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MG Trophy: Mid season update

At the end of the 2023 season the MG Trophy Championship found a new home, with the Classic Sports Car Club. We take a look at how the season has gone so far and why it's a great place to race an MG ZR and MG3 in this rebuilding phase.

With MGCC backing away from racing in '23, the various MG championships scattered and found homes with new clubs and categories for 2024, with some drivers mothballing their ZR's for the time being. For those looking at where to race, the 'new' CSCC MG Trophy has a few differences that sets it apart.


Three years ago, after tyre testing took place, the drivers voted to move to the faster Yokohama A052. The Yokohama is literally seconds a lap quicker than the Toyo and who doesn't like driving faster?

Whilst prices vary, a Toyo R888R is £148, whilst a Yokohama A052 from CSCC supplier, Adams & Page is £230 including fitting, balancing and VAT.

At first glance the Yokohama is of course more expensive, but in reality some have found they have actually been a better value tyre over the course of a season.

Cheaper, how? The A052 has excellent performance in the wet and dry, meaning it is not necessary to spend money on another set of list 1A tyres (Uniroyal's) and wheels for the wet. If conditions change mid-race the Yokohama performs well in most conditions. Drivers have found that by rotating the Yokohama across axles they can extend the life of the tyre, with minimal performance drop off, such that some drivers can get through a season on just 6 tyres total.

Yokohama A052 work well in wet and dry.

We welcome enquiries from all MG ZR drivers, we want to find ways of welcoming those on Toyo's and the previously used Dunlop Direzza onto the grid. The CSCC is happy to waive the registration fee for those drivers wanting to join us for a single round, there are awards for 1st, 2nd and 3rd for those on other tyres, including Toyo and Dunlop-shod cars. The championship is looking forwards to 2025, at possible ways to welcome Toyo-rubbered cars to compete in the correct, points-earning class, perhaps with a slight weight reduction, to help level up performance in the dry.

Shared grids

At most rounds in this re-building year the MG Trophy shares a grid with the Berkshire Jag Components Jaguar Championship. There was at first some apprehension at this mix, but it's actually working out brilliantly. By utilising split starts (one category starts 10 or more seconds behind) it keeps each category apart for the first part of the race, with courtesy and understanding being shown between drivers in each marque if/when they do catch each other. All other MG's racing in the UK compete as part of a mixed class grid in any case.

The smallest grid of the year at Thruxton, but a great example of close, clean racing in the CSCC MG Trophy.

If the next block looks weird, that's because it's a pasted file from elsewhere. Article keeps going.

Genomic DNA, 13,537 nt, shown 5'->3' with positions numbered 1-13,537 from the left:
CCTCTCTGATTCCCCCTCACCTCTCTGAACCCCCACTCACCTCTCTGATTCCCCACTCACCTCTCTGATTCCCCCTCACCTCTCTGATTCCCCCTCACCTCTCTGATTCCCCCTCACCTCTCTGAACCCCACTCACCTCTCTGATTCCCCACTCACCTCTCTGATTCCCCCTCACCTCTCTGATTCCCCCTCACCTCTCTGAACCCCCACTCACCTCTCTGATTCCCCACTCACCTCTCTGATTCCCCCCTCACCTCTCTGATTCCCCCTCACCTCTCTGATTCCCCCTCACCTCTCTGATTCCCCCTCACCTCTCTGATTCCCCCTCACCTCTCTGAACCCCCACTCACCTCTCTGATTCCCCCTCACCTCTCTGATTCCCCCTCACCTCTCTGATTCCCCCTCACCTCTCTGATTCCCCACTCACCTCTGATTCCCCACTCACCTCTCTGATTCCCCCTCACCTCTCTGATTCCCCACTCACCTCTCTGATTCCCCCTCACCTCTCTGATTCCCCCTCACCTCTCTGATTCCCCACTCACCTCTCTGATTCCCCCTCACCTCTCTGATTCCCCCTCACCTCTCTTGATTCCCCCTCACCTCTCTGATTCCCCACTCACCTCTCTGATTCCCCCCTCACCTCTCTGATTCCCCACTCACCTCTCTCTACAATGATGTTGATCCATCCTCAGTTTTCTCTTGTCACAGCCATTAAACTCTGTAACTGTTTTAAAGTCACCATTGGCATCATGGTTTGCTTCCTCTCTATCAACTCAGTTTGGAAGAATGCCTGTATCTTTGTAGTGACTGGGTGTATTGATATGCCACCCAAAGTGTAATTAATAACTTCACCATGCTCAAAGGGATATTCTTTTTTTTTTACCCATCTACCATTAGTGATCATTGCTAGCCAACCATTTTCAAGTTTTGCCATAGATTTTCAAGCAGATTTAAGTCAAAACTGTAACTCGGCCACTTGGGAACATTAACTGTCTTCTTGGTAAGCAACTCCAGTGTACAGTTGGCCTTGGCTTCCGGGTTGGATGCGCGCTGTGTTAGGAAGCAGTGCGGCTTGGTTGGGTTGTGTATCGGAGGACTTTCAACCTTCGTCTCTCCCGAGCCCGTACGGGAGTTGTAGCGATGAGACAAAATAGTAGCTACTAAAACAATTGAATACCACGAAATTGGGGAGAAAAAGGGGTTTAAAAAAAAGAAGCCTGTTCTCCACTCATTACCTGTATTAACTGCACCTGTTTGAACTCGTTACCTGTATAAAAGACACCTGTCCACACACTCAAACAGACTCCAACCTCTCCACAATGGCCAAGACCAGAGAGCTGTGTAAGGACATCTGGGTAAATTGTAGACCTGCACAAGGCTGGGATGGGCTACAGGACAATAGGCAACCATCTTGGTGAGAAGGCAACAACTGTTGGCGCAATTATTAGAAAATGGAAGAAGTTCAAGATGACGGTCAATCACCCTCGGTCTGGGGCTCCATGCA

We like that we are treated with equal status as all other CSCC categories, racing on their classic days. We alternate each meeting, as to whether the Jaguars or MG's start 1st or 2nd on the split-start. We have already received the garages and been allocated first and last races too. Some meetings are live-streamed, with no pressure on us co-ordinators to have to raise independent funds for this. We are grateful of the support we've received from Drive MG, Acorn MG and Perrys MG.

Driving standards

The CSCC have a robust process of dealing with driving standards, should any car-to-car accident have been deemed avoidable. To date we have only had one case of contact involving an MG in the very first race, this was dealt with as gentlemen and we moved on, with no further issues. The high standards of car presentation is further proof that rubbing is not racing with the CSCC.

Grid sizes and costs

There is no hiding from the facts, money is tight for some competitors and the MG Trophy grid is smaller than we would like. It does now have all the ingredients needed to grow, with a more varied selection of circuits, equal standing with other categories, some live-streaming and efficient, friendly organisation from the CSCC team. The grid sizes are slowly recovering, getting back to double figures at Silverstone National in early June. More important than outright numbers is quality of racing. In that respect, the level of competition has been superb, with cars separated by mere tenths on many occasions.

Entry fees are typically between £395 and £455, depending on the circuit, that's for a 20 minute qualifying session and 2 x 20 minute races. Drivers wanting extra race time can also take part in the Co-ordSport Tin Tops series at the same round, with no extra registration cost and a half-priced entry fee.

2024 Calendar

Please get in touch with Pete, Doug, or a member of the CSCC office team, about racing your MG ZR with us in 2024 or '25:




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